• The Substance Issue
    The Substance Issue
    Small plates

    We need to feed ourselves once and a while to keep the gears sweaky and moving. Here's a guide to cooking and eating for the Young, Broke, and Restless.

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    Olivia Starkie is a West Coast girl living the broke eastern life in Brooklyn, New York. When she is not food service hustling, she can be found cooking, writing, making visual art, sitting in sun patches in the park, riding the train for fun, or eating bagels.

    Tacos2

     

    Small Plates

    Life and Tacos in Bushwick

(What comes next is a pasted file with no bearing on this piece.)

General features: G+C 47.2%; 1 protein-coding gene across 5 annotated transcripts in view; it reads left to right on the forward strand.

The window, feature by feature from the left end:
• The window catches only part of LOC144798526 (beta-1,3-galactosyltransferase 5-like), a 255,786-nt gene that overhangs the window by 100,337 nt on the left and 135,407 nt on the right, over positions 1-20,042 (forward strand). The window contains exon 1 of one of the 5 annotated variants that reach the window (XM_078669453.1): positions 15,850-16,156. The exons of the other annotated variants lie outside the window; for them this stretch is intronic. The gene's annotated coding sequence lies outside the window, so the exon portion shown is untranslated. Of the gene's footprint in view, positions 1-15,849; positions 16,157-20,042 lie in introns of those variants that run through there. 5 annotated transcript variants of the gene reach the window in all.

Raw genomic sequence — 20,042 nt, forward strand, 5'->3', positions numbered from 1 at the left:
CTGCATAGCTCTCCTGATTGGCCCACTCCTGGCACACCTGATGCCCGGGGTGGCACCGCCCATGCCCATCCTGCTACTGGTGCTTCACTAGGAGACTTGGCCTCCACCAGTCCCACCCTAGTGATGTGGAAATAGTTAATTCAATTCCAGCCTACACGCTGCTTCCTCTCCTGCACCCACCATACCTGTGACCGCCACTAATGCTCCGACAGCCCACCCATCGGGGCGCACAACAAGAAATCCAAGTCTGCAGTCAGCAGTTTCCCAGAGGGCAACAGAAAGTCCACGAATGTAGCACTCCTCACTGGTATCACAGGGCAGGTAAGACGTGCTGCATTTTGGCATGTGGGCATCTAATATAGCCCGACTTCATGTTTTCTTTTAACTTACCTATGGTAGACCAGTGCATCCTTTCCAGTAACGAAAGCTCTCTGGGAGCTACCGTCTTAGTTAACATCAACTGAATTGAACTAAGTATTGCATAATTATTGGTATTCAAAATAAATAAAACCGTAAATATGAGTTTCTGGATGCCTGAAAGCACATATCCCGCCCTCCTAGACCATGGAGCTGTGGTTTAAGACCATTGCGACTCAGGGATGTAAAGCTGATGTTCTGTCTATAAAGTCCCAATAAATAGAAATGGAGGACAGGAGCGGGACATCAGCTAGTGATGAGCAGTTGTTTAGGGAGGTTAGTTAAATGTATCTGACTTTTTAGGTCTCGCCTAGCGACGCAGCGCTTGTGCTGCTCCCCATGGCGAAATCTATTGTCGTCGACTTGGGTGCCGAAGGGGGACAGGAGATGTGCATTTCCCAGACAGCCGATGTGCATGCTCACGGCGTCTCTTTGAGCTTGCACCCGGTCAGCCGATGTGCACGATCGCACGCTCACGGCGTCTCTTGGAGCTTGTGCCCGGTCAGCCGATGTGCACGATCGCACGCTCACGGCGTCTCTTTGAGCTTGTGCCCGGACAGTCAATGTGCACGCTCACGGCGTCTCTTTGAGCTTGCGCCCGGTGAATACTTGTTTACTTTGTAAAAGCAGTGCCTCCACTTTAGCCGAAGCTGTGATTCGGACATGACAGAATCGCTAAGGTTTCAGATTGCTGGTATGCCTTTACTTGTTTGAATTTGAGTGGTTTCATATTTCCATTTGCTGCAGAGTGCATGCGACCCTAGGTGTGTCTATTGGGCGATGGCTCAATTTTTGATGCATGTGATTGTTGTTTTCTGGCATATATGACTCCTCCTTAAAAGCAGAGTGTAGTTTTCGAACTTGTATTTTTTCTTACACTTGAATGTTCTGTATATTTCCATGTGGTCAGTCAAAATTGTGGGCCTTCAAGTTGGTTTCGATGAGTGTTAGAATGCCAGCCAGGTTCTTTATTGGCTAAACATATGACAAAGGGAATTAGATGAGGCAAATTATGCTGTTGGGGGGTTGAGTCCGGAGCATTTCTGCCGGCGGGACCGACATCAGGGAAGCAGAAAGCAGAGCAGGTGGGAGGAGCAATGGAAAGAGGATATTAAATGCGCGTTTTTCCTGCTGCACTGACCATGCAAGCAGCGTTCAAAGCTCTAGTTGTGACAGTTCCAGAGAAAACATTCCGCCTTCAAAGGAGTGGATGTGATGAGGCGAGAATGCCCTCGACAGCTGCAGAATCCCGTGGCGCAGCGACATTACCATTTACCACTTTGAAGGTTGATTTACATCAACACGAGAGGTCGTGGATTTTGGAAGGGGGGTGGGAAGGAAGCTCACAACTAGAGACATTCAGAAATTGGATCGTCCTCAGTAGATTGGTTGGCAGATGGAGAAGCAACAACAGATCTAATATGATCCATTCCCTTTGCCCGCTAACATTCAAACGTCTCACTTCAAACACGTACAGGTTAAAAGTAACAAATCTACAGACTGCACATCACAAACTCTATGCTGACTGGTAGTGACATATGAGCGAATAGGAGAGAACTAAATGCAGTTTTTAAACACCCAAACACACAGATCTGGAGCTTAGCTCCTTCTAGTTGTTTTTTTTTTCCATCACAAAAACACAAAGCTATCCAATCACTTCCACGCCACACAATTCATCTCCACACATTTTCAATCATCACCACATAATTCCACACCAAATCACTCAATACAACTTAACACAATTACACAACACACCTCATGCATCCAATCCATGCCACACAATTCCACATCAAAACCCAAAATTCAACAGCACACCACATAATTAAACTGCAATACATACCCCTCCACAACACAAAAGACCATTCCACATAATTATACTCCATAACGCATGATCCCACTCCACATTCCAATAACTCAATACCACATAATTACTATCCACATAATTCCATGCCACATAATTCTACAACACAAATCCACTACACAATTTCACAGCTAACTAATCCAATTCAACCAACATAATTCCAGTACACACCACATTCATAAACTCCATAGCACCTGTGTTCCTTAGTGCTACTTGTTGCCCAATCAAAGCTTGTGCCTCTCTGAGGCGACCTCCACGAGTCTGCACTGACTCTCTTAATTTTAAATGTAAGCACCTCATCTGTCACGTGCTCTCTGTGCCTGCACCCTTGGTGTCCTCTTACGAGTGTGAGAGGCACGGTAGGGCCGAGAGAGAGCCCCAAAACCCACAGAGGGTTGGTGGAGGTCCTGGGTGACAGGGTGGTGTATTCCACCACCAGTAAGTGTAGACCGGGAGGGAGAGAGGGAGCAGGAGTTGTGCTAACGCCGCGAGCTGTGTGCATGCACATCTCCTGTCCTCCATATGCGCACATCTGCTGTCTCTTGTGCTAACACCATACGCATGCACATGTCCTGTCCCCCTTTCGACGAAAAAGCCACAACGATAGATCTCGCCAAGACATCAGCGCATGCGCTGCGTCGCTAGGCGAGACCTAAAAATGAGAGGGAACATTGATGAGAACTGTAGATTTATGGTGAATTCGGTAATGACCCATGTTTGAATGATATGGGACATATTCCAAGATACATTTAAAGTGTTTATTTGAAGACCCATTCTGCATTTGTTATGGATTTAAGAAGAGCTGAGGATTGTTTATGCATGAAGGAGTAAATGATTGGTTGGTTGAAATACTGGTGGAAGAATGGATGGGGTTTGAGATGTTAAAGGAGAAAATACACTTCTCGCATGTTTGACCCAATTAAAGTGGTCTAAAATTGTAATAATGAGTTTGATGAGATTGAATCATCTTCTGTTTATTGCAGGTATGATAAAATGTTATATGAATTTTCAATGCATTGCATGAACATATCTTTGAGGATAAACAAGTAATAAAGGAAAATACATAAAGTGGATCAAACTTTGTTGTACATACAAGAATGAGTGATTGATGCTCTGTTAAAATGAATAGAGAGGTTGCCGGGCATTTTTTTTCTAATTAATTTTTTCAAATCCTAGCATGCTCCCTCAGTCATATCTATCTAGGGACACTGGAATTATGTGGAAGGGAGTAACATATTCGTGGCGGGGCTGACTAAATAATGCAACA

You stand in the middle of a crowded North Williamsburg sidewalk and cry while your friend screams at you over and over because you bumped into him and his phone broke on the sidewalk. I didn’t mean to I didn’t mean to I didn’t mean to, you say over and over but after a string of obscenities he is gone into a crowd of people. Disappeared, as if he was never there and you are a mess standing with your lips trembling and the beautiful people on the sidewalk around you clucking sympathy. You look around and hope that maybe your friend is still somewhere close and you can find him. You want to say sorry, you want to take his hand and ask him to please not be mad. Some old men sitting outside of a bodega offer to beat him up for you as you walk past because they’ve heard the exchange. That’s ok, you say, trying to smile through tears. You know you didn’t mean to bump your friend on the crowded sidewalk but the violence of his words scares you and knocks the breath out of you like you’ve been hit or you’re trapped underwater. You want to go home. You have a million dollar smile, says one of the old bodega guys and you almost want to laugh because even in this street after watching you get called names by your friend this guy still has the nerve to hit on you.